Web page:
Click here to learn more.
Vetstreet. All rights reserved.
Vetstreet does not provide medical advice, diagnosis, or treatment. See Additional Information ›
It’s scary to think that a fun stroll through the woods or swim in a favorite watering hole can lead to a terrible illness, but it can –– for you as well as your
dog. Leptospirosis is caused by a bacteria spread through soil, water, and the urine of infected animals, and if not caught early it can be deadly. There is a vaccine available for the most common subtypes of the bacteria that infect dogs, but it’s not always a recommended part of the routine vaccination protocol. Ask your veterinarian if the leptospirosis vaccine is right for your dog.
Leptospirosis is a potentially serious disease caused by the bacterium Leptospira interrogans. It affects dogs but can also infect a wide variety of domestic and wild animals as well as humans.
The organism is usually spread through infected urine, but contaminated water or soil, reproductive secretions, and even consumption of infected tissues can also transmit the infection. Introduction of the organism through skin wounds can also occur. Common carriers of the organism include raccoons, opossums, rodents, skunks, and dogs.
The leptospirosis organisms rapidly advance through the bloodstream leading to fever, joint pain, and general malaise. Because the organism settles in the kidneys and actually reproduces there, inflammation and even kidney failure may develop. Unfortunately, liver failure is another common sequela to infection. Kidney and liver failure both have deadly consequences.
Prevention of leptospirosis via vaccination is complicated by the fact that Leptospira interrogans has more than 200 subtypes that can cause illness in animals and people. The available vaccines protect against only a handful of the most common subtypes that infect dogs, which limits their protective value. Nevertheless, the available vaccines are effective and safe when used as directed, and many veterinarians recommend the vaccination for dogs at risk for exposure.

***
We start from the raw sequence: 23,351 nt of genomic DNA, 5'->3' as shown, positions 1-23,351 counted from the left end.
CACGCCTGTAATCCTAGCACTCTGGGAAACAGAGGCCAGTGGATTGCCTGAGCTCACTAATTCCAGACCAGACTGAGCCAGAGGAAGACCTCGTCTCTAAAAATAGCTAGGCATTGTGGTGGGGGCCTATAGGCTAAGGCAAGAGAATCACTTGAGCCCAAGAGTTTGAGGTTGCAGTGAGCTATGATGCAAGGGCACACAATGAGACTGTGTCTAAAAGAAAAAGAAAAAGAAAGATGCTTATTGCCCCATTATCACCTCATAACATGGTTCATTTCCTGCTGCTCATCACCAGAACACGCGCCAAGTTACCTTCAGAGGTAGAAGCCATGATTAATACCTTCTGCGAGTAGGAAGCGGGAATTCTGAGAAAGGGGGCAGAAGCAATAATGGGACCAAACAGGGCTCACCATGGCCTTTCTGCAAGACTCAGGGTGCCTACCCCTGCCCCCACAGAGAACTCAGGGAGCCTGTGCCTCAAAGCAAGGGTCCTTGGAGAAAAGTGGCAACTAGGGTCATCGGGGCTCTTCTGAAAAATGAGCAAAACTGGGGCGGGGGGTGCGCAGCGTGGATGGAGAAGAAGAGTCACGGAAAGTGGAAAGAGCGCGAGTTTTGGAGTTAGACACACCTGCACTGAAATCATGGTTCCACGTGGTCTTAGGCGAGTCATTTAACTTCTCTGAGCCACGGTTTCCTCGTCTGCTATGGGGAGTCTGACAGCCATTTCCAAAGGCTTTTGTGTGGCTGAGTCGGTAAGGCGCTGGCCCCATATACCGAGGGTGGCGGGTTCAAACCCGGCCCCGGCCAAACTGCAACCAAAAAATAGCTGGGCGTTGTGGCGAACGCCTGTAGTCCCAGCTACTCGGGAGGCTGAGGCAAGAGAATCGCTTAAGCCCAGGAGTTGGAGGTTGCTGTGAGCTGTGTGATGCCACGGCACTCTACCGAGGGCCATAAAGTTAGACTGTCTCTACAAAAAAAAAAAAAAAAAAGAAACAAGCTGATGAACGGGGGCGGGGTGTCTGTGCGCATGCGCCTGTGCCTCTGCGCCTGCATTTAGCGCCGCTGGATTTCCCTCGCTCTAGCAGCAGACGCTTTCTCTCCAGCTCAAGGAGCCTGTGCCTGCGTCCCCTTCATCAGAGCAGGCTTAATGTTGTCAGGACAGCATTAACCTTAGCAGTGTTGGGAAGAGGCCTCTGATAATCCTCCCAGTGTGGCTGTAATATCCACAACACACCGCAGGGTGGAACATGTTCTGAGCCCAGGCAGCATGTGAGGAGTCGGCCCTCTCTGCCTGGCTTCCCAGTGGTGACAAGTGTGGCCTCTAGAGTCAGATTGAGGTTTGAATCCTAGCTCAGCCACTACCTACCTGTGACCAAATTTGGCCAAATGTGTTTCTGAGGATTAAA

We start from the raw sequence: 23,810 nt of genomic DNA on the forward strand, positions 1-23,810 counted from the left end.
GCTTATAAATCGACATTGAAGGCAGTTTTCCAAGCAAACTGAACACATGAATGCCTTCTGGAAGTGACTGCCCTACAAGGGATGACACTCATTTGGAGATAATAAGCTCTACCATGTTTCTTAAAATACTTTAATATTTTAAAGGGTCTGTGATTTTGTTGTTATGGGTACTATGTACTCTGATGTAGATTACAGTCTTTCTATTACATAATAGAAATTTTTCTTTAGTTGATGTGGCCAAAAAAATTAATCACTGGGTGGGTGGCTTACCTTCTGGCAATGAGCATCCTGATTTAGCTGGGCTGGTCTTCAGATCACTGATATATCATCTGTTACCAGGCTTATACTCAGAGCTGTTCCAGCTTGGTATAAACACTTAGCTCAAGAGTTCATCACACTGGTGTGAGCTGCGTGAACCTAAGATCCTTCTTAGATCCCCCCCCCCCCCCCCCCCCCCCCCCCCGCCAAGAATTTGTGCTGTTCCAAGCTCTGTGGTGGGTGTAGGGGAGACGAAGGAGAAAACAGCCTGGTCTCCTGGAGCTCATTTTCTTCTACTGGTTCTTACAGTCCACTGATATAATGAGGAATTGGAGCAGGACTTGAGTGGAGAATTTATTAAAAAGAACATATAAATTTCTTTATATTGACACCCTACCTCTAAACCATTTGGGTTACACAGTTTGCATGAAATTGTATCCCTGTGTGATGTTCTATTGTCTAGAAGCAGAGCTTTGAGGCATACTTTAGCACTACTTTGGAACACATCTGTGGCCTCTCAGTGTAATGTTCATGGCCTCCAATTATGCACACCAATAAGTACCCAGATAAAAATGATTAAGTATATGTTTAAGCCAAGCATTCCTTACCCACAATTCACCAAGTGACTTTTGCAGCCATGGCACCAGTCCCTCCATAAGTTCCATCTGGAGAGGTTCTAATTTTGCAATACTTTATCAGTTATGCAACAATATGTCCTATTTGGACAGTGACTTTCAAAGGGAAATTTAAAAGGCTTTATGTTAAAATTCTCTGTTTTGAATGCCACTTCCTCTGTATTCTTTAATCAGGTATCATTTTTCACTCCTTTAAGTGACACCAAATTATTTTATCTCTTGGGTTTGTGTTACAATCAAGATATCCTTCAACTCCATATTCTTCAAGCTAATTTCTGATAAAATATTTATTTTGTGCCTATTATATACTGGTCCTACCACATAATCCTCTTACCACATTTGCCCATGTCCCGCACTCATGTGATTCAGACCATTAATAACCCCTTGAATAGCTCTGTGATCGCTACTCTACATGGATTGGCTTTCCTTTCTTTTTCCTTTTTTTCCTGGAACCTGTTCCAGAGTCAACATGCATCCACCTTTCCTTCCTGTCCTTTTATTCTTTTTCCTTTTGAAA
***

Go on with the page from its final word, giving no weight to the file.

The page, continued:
The leptospirosis vaccine is a non-core vaccine, which means it is an optional vaccine that dogs can benefit from based on risk for exposure to the disease. Veterinarians will recommend this vaccine based on a dog’s lifestyle and reasonable exposure risk.
Vaccination decisions should always be made in consultation with a veterinarian so they can be tailored to meet a dog’s individual needs.
The American Animal Hospital Association’s vaccination guidelines recommend the following schedule for leptospirosis vaccination:
Administering a vaccine is a medical procedure, and there are times when a vaccine may not be recommended. For example, your veterinarian may advise against vaccinating an animal that is currently sick, pregnant, or may not have adequate immune system functioning to respond to a vaccination. These and other issues are evaluated when deciding what is best for your dog.
According to some anecdotal reports, toy breeds are susceptible to anaphylactic reactions to the leptospirosis vaccine. Routine vaccination for these breeds should only be considered for those who have a high risk of exposure.
Exposure to leptospirosis can be reduced by preventing your dog from drinking from puddles of standing water or from swimming in lakes, streams, or other bodies of water that may be contaminated. Unfortunately, for
dogs that are accustomed to an active outdoor lifestyle that includes swimming, these precautions may not be practical.
Humans can also become infected with leptospirosis, so handle dogs suspected of having the disease with care. Adhere to good hygiene techniques, such as frequent handwashing and avoiding contact with potentially contaminated urine.
This article has been reviewed by a Veterinarian.
Like this article? Have a point of view to share? Let us know!
Firefighters used structural collapse tools
and digging equipment to free a dog who
was trapped under concrete…
Your first instinct may be to aww at these
pictures. But each one in this slideshow is
actually very dangerous.…
If you're looking for a chatty feline who
tends to get along with everyone, then
you may want to consider a Siamese.
It's National Walk Your Dog Week, so
there's no better time to grab a leash and
take your favorite canine for a…
Our veterinary toxicologist reveals
common autumn hazards that you need
to be aware of as the weather gets cooler.
Get ready to cringe (and laugh). We
asked our readers to share their most
mortifying pet bathroom tales.
Don't let the Chartreux's quiet disposition fool you — he can outsmart windows and cabinet doors if he so desires.
Thank you for subscribing.